Saturday, January 9, 2010
The FDA has posted a new set of interesting and informative videos on the FDA YouTube channel that present key experts within the agency talking on specific topics. Hat tip to Mark Sinak of the Eye on FDA blog who points out that the videos provide some rare insight into the FDA's thinking on a range of topics.
The series is called "FDA Basics" and the topics of the videos posted so far are:
- Dietary Supplements - Vasillos H. Frankos, Ph.D.
- Personalized Medicine and New Diagnostic Tools - Alberto Gutierrez, Ph.D.
- Development, Testing and Monitoring of New Drugs - John Jenkins, M.D.
- Office of Women's Health - Kathleen Uhl, M.D.
- Vaccines - Norman Baylor, Ph.D.
- Helping People Get the Help They Need - Tracey Toigo, RPh, MBA
- Human-Animal Bond and Public Health - Tracey Forfa, J.D.
Friday, January 8, 2010
Mental health professionals have shown that there are serious emotional disturbances (SED) among children as a result of Hurricane Katrina. The Category 3 storm ravaged the Gulf Coast in August 2005. Characteristics of SED include inappropriate behavior, depression, hyperactivity, eating disorders, fears and phobias, and learning difficulties.
According to Virginia Tech News
A team made up of mental health professionals, emergency response experts, and researchers from several universities, including Virginia Tech, has published the results of a study that shows serious emotional disturbances among children who were affected by Hurricane Katrina. The Category 3 storm ravaged the Gulf Coast in August 2005.
The study, published in a recent issue of the Journal of the American Academy of Child and Adolescent Psychiatry, showed the estimated prevalence of serious emotional disturbances (SED) among residents of the affected areas was 14.9 percent. Of those, 9.3 percent of youths were believed to have SED that was directly attributable to Hurricane Katrina.
"Stress exposure was associated strongly with serious emotional disturbances," said Russell Jones, professor of psychology in the College of Science at Virginia Tech and member of the research team. "More than 20 percent of the youths with high stress exposure had hurricane-related SED."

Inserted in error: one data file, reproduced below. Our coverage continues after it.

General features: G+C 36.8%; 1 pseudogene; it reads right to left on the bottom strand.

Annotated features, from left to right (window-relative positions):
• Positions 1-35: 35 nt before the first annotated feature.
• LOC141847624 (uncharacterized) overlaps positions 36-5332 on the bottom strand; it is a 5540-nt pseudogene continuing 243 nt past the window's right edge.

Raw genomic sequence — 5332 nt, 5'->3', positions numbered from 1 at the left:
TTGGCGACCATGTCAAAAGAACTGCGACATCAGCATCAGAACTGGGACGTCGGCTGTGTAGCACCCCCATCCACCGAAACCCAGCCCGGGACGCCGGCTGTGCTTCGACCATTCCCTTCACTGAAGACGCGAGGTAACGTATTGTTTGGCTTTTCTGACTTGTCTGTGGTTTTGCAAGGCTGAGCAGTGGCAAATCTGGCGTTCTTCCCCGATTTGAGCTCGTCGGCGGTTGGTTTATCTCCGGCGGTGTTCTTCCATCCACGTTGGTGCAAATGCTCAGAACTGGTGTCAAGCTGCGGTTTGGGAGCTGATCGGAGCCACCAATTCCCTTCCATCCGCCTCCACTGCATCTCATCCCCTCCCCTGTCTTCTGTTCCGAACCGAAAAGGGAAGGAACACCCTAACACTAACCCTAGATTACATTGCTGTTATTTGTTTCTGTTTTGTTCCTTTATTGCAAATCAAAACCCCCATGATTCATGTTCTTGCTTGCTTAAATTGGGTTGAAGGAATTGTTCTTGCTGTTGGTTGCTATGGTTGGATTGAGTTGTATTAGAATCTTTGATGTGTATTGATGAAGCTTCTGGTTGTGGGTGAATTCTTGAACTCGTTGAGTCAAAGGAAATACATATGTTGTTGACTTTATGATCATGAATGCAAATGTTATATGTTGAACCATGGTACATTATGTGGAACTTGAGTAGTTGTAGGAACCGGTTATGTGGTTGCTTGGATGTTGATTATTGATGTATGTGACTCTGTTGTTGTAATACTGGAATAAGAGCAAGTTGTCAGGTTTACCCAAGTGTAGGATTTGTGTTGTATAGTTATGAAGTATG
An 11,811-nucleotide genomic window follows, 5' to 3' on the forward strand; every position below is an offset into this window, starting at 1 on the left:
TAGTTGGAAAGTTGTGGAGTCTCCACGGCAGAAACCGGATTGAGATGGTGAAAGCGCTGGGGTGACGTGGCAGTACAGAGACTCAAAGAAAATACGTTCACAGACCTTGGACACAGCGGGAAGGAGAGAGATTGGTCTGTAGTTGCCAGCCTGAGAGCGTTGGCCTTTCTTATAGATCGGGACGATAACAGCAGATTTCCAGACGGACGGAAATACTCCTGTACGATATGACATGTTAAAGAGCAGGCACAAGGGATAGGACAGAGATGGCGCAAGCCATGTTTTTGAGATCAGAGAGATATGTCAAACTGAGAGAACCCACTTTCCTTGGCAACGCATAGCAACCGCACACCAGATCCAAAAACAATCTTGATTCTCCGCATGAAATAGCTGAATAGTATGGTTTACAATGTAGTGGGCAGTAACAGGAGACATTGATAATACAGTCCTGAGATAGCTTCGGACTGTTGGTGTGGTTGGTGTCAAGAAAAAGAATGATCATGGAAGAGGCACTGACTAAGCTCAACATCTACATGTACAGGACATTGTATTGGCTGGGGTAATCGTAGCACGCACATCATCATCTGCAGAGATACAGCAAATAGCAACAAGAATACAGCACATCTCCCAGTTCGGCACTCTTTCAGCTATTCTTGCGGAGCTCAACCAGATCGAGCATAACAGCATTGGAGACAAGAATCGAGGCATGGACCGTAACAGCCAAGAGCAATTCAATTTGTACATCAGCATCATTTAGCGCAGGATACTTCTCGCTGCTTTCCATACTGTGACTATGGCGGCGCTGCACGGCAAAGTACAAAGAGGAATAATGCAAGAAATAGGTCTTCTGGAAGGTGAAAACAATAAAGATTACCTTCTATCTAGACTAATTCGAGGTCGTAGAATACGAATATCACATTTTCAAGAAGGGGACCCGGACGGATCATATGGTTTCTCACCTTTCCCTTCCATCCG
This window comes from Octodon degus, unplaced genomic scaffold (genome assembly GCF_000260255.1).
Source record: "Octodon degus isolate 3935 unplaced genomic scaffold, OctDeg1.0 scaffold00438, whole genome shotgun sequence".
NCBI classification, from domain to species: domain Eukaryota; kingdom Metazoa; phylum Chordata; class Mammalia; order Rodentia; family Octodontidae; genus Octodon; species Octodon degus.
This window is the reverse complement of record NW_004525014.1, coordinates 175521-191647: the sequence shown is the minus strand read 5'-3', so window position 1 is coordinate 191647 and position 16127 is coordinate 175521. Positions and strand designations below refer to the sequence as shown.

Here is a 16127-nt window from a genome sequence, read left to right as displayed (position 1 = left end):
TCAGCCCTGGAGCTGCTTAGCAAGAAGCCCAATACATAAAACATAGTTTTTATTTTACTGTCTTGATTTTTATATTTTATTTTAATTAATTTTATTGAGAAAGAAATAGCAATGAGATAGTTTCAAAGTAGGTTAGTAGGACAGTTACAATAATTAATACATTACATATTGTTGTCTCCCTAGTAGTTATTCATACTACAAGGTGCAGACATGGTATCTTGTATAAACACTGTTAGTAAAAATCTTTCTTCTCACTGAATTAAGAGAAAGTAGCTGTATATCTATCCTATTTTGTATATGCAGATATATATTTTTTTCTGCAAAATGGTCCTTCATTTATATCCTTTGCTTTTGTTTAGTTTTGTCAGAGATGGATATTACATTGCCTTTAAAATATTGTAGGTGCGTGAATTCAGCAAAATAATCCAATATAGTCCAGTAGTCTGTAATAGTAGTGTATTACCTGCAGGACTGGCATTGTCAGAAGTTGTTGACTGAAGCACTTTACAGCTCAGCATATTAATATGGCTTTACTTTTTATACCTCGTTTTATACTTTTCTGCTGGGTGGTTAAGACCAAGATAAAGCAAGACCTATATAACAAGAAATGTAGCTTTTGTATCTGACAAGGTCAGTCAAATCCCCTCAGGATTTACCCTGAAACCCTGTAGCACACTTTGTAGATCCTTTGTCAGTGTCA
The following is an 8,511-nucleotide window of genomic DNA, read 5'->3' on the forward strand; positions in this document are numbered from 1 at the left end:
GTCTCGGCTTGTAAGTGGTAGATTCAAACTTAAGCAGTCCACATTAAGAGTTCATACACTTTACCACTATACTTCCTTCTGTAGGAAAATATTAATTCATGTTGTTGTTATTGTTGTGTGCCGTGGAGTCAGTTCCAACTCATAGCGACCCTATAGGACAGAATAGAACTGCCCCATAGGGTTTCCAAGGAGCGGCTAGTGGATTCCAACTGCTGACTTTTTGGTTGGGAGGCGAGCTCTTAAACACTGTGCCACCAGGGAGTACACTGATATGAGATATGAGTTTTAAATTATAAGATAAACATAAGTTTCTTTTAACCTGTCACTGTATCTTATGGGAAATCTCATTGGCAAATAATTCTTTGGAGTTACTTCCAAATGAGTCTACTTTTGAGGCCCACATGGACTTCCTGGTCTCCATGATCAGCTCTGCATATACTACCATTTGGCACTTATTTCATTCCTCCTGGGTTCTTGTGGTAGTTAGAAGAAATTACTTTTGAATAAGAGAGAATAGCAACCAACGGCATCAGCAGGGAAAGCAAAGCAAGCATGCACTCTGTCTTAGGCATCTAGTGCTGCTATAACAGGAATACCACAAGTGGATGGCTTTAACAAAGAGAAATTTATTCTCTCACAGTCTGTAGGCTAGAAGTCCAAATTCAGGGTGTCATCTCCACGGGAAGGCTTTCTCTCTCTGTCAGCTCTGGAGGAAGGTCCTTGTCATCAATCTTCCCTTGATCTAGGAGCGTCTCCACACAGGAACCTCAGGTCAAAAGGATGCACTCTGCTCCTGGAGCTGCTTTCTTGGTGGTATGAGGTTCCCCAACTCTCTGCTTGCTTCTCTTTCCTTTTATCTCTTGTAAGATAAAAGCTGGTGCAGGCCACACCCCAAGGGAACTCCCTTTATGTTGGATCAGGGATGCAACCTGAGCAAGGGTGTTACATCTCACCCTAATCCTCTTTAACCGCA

The study found that youth who experienced death of loved one during the storm had the strongest association with SED. Exposure to physical adversity was the next strongest.
"The prevalence of SED among youths exposed to Hurricane Katrina remains high 18 to 27 months after the storm," Jones said. "This suggests a substantial need for mental health treatment resources in the hurricane-affected areas."
Katrina was the costliest hurricane in United States history as well as one of the five deadliest. Four years after the storm, nearly thousands of residents of Mississippi and Louisiana are still displaced from their homes.
Thursday, January 7, 2010
The worldwide misuse of drugs is contributing to drug resistant diseases according to a series of articles written by the Associated Press as a result of a six-month investigation.
• The AP examines growing resistance to HIV drugs: "Ten years ago, between 1 percent and 5 percent of HIV patients worldwide had drug resistant strains. Now, between 5 percent and 30 percent of new patients are already resistant to the drugs. … The story of HIV mirrors the rise worldwide of new and more deadly forms of killer infections, such as tuberculosis and malaria." The article includes information about the rising rates of resistance in sub-Saharan Africa, and the challenges in treating drug resistance in developing countries. The news service adds, "The United Nations estimates $25 billion will be needed to fight AIDS worldwide in 2010, but probably only half that sum will be available. That estimate doesn't account for drug-resistant strains, which could cost $44 billion by 2010" (Mason/Mendoza, 12/29).
• In a second story, the AP examines growing concerns among public health experts over drug-resistant malaria on the Thai-Cambodian border. According to the AP, too little medicine, substandard medicine and counterfeit medicines lead patients to develop drug-resistant forms of the virus, which is then spread to others by mosquitoes. The article details the problems with counterfeit and outdated drugs in Asia and Africa, and the efforts of public health officials to contain the drug-resistant forms of the virus (Mason/Mendoza, 12/28).
• A third AP story examines how antibiotic use in animals is contributing to drug resistance. "Researchers say the overuse of antibiotics in humans and animals has led to a plague of drug-resistant infections that killed more than 65,000 people in the U.S. last year – more than prostate and breast cancer combined," according to the news service. "And in a nation that used about 35 million pounds of antibiotics last year, 70 percent of the drugs – 28 million pounds – went to pigs, chickens and cows. Worldwide, it's 50 percent." The article explores why farmers give antibiotics to their animals and growing pressure by some U.S. lawmakers to regulate such practices (Mason/Mendoza, 12/28).
• In a fourth story, the AP examines how the efforts by Norway's public health system to scale back prescriptions for antibiotics has helped decrease the number of drug-resistant staph infections in the country. The article details how increased access to antibiotics in developed countries over time led to the development of more resistant bacteria and why public health experts believe Norway's model can be replicated around the world (Mason/Mendoza, 12/23).